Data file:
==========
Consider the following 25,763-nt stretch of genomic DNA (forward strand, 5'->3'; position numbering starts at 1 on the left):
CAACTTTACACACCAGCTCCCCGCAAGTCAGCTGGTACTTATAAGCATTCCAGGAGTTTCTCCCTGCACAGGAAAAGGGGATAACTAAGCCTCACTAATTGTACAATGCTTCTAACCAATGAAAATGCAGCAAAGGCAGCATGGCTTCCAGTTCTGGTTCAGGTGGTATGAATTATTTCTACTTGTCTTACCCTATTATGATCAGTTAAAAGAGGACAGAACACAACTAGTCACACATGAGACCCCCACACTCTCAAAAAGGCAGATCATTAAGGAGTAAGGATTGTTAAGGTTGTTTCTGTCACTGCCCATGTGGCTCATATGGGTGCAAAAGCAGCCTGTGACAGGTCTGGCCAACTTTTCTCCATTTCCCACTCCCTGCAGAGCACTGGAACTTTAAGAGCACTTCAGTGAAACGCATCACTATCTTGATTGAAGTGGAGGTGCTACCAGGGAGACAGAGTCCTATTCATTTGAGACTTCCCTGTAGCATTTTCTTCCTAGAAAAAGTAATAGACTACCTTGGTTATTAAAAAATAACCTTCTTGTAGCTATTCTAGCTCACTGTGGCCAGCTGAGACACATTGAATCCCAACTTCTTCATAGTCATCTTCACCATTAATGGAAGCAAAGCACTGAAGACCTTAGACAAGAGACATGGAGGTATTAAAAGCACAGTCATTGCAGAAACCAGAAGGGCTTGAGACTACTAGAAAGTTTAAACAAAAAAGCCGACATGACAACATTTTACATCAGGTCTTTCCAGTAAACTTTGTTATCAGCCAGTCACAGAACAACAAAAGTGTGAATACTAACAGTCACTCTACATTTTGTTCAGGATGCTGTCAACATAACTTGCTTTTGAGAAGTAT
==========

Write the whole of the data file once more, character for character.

Consider the following 25,763-nt stretch of genomic DNA (forward strand, 5'->3'; position numbering starts at 1 on the left):
CAACTTTACACACCAGCTCCCCGCAAGTCAGCTGGTACTTATAAGCATTCCAGGAGTTTCTCCCTGCACAGGAAAAGGGGATAACTAAGCCTCACTAATTGTACAATGCTTCTAACCAATGAAAATGCAGCAAAGGCAGCATGGCTTCCAGTTCTGGTTCAGGTGGTATGAATTATTTCTACTTGTCTTACCCTATTATGATCAGTTAAAAGAGGACAGAACACAACTAGTCACACATGAGACCCCCACACTCTCAAAAAGGCAGATCATTAAGGAGTAAGGATTGTTAAGGTTGTTTCTGTCACTGCCCATGTGGCTCATATGGGTGCAAAAGCAGCCTGTGACAGGTCTGGCCAACTTTTCTCCATTTCCCACTCCCTGCAGAGCACTGGAACTTTAAGAGCACTTCAGTGAAACGCATCACTATCTTGATTGAAGTGGAGGTGCTACCAGGGAGACAGAGTCCTATTCATTTGAGACTTCCCTGTAGCATTTTCTTCCTAGAAAAAGTAATAGACTACCTTGGTTATTAAAAAATAACCTTCTTGTAGCTATTCTAGCTCACTGTGGCCAGCTGAGACACATTGAATCCCAACTTCTTCATAGTCATCTTCACCATTAATGGAAGCAAAGCACTGAAGACCTTAGACAAGAGACATGGAGGTATTAAAAGCACAGTCATTGCAGAAACCAGAAGGGCTTGAGACTACTAGAAAGTTTAAACAAAAAAGCCGACATGACAACATTTTACATCAGGTCTTTCCAGTAAACTTTGTTATCAGCCAGTCACAGAACAACAAAAGTGTGAATACTAACAGTCACTCTACATTTTGTTCAGGATGCTGTCAACATAACTTGCTTTTGAGAAGTAT